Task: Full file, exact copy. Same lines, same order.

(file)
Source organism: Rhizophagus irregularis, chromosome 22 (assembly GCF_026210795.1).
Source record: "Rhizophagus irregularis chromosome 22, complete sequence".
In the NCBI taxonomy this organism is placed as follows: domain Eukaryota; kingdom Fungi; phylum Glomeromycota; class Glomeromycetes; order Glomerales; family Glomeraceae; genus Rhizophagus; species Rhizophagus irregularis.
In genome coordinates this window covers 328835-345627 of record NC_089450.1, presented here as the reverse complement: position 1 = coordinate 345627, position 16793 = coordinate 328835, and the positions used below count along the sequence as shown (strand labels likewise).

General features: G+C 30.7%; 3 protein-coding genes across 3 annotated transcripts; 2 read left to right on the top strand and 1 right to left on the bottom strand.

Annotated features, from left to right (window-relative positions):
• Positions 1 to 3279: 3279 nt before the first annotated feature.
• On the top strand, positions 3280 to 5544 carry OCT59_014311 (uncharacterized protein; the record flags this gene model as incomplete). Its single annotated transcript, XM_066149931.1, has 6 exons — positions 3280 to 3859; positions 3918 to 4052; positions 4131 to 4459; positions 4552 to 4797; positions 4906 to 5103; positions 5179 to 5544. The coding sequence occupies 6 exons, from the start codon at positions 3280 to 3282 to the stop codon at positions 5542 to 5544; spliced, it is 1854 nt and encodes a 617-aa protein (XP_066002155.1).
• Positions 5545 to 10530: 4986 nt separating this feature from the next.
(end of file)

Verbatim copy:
Source organism: Rhizophagus irregularis, chromosome 22 (assembly GCF_026210795.1).
Source record: "Rhizophagus irregularis chromosome 22, complete sequence".
In the NCBI taxonomy this organism is placed as follows: domain Eukaryota; kingdom Fungi; phylum Glomeromycota; class Glomeromycetes; order Glomerales; family Glomeraceae; genus Rhizophagus; species Rhizophagus irregularis.
In genome coordinates this window covers 328835-345627 of record NC_089450.1, presented here as the reverse complement: position 1 = coordinate 345627, position 16793 = coordinate 328835, and the positions used below count along the sequence as shown (strand labels likewise).

General features: G+C 30.7%; 3 protein-coding genes across 3 annotated transcripts; 2 read left to right on the top strand and 1 right to left on the bottom strand.

Annotated features, from left to right (window-relative positions):
• Positions 1 to 3279: 3279 nt before the first annotated feature.
• On the top strand, positions 3280 to 5544 carry OCT59_014311 (uncharacterized protein; the record flags this gene model as incomplete). Its single annotated transcript, XM_066149931.1, has 6 exons — positions 3280 to 3859; positions 3918 to 4052; positions 4131 to 4459; positions 4552 to 4797; positions 4906 to 5103; positions 5179 to 5544. The coding sequence occupies 6 exons, from the start codon at positions 3280 to 3282 to the stop codon at positions 5542 to 5544; spliced, it is 1854 nt and encodes a 617-aa protein (XP_066002155.1).
• Positions 5545 to 10530: 4986 nt separating this feature from the next.